Space Varmint New Member

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    Anyway, here is what I ended up with:
     

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  10. flat5

    flat5 Member

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    I may have to re-draw that to understand it. I've only just looked at it.
     
  11. Mikebits

    Mikebits Well-Known Member

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    I looked at your circuit and decided to redraw it to make out what you have going on. See attached.
    I can see why your unable to pull your crystal as your varicap is hanging on your output. Not sure if taking output off the feedback path is a good idea as the next stage will cause loading and detuning. What value cap do you have in parallel with the varicap?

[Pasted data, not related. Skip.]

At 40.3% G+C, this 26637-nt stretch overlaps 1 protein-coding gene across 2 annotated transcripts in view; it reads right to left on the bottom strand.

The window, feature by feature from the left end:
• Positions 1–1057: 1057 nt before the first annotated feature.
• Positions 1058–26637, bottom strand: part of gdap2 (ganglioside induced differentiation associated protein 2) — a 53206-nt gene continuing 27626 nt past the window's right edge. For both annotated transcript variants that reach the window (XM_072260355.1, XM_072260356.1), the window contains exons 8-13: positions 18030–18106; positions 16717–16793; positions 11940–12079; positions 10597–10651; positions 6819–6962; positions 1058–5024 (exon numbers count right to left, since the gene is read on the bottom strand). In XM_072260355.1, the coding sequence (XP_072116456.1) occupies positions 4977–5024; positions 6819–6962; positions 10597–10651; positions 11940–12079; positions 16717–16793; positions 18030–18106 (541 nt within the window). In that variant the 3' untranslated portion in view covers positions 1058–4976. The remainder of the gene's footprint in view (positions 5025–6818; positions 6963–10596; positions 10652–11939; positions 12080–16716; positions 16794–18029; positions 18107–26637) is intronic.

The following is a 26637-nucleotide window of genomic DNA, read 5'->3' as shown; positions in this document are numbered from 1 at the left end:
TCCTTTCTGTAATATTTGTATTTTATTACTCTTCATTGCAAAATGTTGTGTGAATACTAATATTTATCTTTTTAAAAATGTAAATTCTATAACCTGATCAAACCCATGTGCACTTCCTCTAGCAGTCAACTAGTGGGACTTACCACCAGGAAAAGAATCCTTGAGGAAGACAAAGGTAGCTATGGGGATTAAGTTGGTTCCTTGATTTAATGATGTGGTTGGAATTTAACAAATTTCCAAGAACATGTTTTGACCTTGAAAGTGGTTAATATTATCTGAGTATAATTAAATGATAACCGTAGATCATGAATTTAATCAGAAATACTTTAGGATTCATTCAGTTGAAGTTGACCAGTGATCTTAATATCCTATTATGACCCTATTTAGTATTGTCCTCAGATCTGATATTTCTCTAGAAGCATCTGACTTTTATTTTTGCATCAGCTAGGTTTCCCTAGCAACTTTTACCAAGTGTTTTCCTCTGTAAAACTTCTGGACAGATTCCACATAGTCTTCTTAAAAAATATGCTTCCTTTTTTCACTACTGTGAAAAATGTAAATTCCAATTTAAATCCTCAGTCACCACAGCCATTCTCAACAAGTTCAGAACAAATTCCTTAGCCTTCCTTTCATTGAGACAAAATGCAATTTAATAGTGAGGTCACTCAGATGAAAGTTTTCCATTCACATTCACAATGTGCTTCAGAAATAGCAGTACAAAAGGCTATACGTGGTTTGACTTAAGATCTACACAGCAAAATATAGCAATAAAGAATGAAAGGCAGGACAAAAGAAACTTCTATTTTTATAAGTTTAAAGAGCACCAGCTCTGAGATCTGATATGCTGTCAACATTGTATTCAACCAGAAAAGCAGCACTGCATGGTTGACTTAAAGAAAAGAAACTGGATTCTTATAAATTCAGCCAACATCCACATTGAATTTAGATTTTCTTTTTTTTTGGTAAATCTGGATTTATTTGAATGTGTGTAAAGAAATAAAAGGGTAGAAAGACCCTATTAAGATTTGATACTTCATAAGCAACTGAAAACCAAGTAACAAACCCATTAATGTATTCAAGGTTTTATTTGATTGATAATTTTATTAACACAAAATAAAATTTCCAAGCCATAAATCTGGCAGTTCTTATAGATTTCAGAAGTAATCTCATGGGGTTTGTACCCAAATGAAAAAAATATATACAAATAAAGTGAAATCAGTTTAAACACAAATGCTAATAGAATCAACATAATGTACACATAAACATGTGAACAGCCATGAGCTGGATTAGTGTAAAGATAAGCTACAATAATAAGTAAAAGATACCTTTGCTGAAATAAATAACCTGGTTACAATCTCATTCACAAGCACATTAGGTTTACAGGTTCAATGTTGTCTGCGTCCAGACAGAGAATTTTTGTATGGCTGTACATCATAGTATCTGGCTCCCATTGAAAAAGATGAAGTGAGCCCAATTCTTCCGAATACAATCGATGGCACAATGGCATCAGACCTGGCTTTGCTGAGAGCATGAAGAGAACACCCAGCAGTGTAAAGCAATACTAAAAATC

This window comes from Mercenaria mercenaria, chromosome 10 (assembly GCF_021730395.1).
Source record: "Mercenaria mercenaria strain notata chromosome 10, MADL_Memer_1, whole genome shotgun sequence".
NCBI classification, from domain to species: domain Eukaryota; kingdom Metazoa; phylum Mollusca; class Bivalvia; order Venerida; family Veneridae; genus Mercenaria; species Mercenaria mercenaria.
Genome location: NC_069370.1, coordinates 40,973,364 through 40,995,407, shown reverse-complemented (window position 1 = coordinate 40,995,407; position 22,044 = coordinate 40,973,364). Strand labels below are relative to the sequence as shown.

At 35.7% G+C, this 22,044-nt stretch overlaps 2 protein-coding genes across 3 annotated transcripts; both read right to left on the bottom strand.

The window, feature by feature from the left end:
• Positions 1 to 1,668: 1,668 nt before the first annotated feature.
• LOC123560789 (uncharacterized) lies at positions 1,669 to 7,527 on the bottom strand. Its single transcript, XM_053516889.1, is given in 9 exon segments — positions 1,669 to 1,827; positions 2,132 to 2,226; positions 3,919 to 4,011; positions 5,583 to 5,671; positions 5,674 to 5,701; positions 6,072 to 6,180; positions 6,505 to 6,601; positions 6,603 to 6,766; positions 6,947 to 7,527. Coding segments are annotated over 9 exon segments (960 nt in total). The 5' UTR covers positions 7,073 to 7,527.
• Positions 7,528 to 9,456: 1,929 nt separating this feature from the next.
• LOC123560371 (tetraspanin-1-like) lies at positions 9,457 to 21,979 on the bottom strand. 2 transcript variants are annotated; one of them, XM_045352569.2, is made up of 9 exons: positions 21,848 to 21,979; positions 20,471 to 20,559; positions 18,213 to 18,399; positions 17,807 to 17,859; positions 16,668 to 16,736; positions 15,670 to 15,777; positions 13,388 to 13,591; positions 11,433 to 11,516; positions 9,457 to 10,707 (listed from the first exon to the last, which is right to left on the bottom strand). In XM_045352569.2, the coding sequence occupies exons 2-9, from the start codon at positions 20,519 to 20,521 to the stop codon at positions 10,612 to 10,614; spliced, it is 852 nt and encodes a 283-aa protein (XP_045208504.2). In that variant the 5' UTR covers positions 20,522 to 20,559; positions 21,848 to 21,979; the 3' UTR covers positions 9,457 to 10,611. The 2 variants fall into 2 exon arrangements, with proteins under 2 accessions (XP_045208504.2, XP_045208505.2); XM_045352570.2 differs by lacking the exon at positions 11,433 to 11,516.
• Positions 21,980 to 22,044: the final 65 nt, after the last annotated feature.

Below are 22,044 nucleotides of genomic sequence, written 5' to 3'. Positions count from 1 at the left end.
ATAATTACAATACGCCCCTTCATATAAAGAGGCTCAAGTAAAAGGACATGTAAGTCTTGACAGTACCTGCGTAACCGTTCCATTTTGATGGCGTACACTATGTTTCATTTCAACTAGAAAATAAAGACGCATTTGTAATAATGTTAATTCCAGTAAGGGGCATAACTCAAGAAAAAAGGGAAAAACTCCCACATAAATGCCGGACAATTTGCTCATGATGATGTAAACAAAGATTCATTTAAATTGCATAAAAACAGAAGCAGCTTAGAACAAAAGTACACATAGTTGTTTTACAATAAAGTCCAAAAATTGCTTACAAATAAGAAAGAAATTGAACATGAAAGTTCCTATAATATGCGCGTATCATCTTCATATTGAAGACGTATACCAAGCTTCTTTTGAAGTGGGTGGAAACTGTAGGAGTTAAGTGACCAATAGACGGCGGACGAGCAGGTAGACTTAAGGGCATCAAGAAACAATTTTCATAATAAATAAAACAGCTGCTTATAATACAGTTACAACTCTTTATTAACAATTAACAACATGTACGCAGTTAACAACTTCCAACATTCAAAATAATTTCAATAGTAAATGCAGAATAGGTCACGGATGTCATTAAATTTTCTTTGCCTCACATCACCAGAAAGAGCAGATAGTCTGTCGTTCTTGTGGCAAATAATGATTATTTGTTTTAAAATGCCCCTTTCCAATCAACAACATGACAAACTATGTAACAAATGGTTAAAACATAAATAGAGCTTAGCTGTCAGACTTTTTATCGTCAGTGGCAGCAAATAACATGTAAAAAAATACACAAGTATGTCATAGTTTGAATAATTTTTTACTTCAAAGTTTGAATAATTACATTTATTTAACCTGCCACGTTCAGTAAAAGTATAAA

I am not sure why your hanging a .01 cap in parallel with a 30pf cap on one side of your crystal. This would seem to put a rf ground on the one side of the xtal so the 30pf is useless.

    I thought for a hartley osc the crystal should be in the feedback path, not shunt, but then again I do not have much knowledge in osc design.
     

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  12. Space Varmint

    Space Varmint New Member

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    Those are good questions. In oscillators it is the AC feedback path that determines the type of oscillator it is. Most people automatically assume if it has a crystal, it is a Pierce oscillator. Not so. So the Hartley gets it positive feedback off of the tap on the coil. The .01's are just coupling caps, like AC shorts. The small value capacitors to ground are to cancel out the parallel capacitance of the crystal. Understand they are frequency responsive. Sometimes when filtering potential rf from the power bus or other parts of a circuit, it is necessary to use two or thee different values to capture all of the rf/ac interference.